One Percent

Another slow news day in Jackie land. Or should I say another day of stressing out about the NES (Never Ending Story). I should be consoling myself with another WIP but that well seems to have dried up. I’ve hit the wall in other words. And as such, the question needs to be asked – how long do I keep going?

I haven’t been submitting long (or at least, not long in this business) – over two years. I’m on my 6th submission, including 2 contest entries. I have lots of ideas still and lots of mss that need finishing. But I’m not sure how much emotional energy I have left. And that’s the killer really. A nice analogy that I’ve heard from Dr Jax is what they say about anaesthetists – the job is 99% boredom, 1% sheer terror. That sums up for me quite nicely what happens with unpublished writers too. A large percentage of the time is waiting and then there’s that horrible moment when you can see the email in your inbox – that’s the 1% of sheer terror right there.

I’ve tried to explain that 1% to Dr Jax and he hasn’t really understood. Until last night. He’s a Dutch supporter for the World Cup and was stressing about the semi-final big time. And so I told him that that’s how I feel EVERY morning I download my email. He said, “God, how you do stand it?” And you know what? I don’t know how I stand it. Cause it’s getting pretty boring feeling like that I can tell you.

I don’t know what I’ll do if this ms is rejected. I have another ready to go but at this stage, I’m not sure I have enough emotional reserves left to bear the sub process all over again. And this isn’t just me I’m thinking about here either, this includes the family and friends and CPs who have to deal with me during this process. I’m not easy to say the least. Think the Incredible Hulk – you wouldn’t like me when I’m waiting on a submission. πŸ™‚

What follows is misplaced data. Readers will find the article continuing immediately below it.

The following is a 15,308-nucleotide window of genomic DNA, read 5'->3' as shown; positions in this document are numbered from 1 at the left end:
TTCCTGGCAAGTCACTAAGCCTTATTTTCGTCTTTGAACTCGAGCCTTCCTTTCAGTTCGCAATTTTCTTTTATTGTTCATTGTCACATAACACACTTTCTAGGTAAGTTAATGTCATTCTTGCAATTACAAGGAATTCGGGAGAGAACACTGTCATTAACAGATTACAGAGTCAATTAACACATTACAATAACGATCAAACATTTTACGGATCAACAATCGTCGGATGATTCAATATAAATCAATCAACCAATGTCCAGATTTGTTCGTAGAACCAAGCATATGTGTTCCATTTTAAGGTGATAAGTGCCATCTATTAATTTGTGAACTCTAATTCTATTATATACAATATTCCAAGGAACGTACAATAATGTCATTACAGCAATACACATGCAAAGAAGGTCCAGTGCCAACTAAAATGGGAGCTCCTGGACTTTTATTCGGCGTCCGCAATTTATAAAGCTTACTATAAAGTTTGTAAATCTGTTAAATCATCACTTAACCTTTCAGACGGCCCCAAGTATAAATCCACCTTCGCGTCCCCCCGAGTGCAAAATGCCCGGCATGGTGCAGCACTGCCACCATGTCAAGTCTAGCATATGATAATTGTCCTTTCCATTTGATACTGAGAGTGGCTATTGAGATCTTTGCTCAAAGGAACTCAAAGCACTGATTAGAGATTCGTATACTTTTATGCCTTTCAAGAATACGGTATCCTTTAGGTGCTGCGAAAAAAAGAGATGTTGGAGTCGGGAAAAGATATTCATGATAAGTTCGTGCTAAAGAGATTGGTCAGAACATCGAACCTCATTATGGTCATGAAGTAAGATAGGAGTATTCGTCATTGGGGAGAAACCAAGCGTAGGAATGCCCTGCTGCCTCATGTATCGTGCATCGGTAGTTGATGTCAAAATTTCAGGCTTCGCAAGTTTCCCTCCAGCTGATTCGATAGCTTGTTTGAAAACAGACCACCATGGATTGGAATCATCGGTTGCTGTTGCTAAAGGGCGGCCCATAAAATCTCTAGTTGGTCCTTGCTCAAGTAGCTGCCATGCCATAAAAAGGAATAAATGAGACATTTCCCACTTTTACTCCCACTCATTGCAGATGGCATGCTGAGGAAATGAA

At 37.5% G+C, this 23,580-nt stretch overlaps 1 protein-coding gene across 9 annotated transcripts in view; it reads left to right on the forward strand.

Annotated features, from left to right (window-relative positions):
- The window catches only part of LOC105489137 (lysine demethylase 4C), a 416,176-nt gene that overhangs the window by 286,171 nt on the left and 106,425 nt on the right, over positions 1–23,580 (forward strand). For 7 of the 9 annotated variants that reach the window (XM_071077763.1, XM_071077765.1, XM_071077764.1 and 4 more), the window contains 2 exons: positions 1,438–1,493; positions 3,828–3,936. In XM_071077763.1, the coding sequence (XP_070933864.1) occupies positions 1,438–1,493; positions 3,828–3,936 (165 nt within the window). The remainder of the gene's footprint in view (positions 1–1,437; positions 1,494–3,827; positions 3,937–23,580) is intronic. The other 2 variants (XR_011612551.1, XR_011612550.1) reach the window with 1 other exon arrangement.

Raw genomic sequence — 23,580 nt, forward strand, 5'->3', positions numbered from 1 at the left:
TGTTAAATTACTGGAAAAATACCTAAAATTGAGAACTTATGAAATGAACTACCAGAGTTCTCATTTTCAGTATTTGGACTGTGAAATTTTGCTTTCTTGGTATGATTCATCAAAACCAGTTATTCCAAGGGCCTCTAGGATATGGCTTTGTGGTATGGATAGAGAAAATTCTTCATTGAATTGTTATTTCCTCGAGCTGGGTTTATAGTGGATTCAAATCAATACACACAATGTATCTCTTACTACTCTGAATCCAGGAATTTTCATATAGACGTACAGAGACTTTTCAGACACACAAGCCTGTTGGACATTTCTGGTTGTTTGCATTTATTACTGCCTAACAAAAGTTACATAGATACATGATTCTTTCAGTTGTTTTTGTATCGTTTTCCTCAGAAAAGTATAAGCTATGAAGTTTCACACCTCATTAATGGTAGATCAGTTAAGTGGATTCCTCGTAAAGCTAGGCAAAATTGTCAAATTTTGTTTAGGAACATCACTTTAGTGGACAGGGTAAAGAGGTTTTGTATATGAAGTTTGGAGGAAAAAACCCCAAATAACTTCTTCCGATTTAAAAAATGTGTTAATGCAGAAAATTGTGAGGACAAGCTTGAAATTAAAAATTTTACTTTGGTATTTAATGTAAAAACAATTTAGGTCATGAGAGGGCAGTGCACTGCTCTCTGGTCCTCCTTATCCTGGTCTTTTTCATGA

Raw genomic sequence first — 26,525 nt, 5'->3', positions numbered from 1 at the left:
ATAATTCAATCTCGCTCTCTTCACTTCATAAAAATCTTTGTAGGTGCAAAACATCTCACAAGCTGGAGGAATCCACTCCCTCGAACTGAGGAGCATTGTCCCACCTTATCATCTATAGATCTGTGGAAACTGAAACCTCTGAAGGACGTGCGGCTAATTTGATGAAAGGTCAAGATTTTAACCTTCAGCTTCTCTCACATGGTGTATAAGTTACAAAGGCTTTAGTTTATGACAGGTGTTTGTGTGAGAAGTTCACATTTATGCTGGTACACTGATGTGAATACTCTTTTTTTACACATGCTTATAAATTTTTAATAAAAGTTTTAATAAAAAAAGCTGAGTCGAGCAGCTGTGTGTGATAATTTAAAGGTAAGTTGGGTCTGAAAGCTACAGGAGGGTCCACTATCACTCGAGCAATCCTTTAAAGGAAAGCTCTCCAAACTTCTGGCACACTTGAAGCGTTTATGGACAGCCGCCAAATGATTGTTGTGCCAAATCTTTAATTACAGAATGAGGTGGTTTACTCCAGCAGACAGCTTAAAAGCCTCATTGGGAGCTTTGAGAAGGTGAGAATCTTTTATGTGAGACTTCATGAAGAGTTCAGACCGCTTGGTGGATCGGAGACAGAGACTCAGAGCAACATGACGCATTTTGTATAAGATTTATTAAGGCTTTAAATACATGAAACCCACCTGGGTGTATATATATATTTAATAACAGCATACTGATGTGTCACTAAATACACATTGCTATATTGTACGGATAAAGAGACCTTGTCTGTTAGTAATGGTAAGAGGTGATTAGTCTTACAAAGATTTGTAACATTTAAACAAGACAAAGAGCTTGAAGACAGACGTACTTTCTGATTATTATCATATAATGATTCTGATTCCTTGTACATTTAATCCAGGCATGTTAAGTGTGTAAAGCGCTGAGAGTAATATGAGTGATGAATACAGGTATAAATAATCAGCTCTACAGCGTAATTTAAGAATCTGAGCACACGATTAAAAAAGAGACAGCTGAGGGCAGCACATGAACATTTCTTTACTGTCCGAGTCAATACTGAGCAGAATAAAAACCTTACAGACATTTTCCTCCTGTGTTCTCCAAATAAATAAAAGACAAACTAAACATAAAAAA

Well, I always knew this was hard and maybe if I hadn’t had all that early success, I may have been better equipped for the long haul. There’s definitely something to be said for a slow building success. I started out with a blaze of glory, only to fizzle out. Which is when you start to question yourself and everything you do.

So what do you do when you hit the wall? What will be your limit? When will you say enough’s enough? I always thought my answer will be never. But never is looking like an awfully long time right now.

37 thoughts on “One Percent”

  1. oh Jackie don’t give up! you can do it. Push past it girl. Give it the good old kiwi attitude and keep on keeping on!

  2. I love your stories so you can’t give up, I’ll drag you back to that desk kicking and screaming. Aus and NZ, not that far apart…

    By the sounds of it you need to refill your creative well. You’ve burnt out. I recommend reading, people watching and writing just for fun (no targetting a publisher).

    I wasn’t going to confess to this but I will because you’re hurting. I seriously considered giving up last week. To the point where I was trying to work out what else I would do.

    I swore I’d never give up, I swore I had the persistence to keep going but when you don’t actually need an editor to tell you that your plot is insane and you can’t work out how to fix it (which was the sticking point) you take a good look at yourself.

    So I spent a couple of days trying to get a new grip, find something else, but apparently the dream of being published was the only thing driving me forward, so everything went in the pooper. So I recommend taking a look at your life without writing and seeing how it makes you feel. Super depressed isn’t a good thing ;).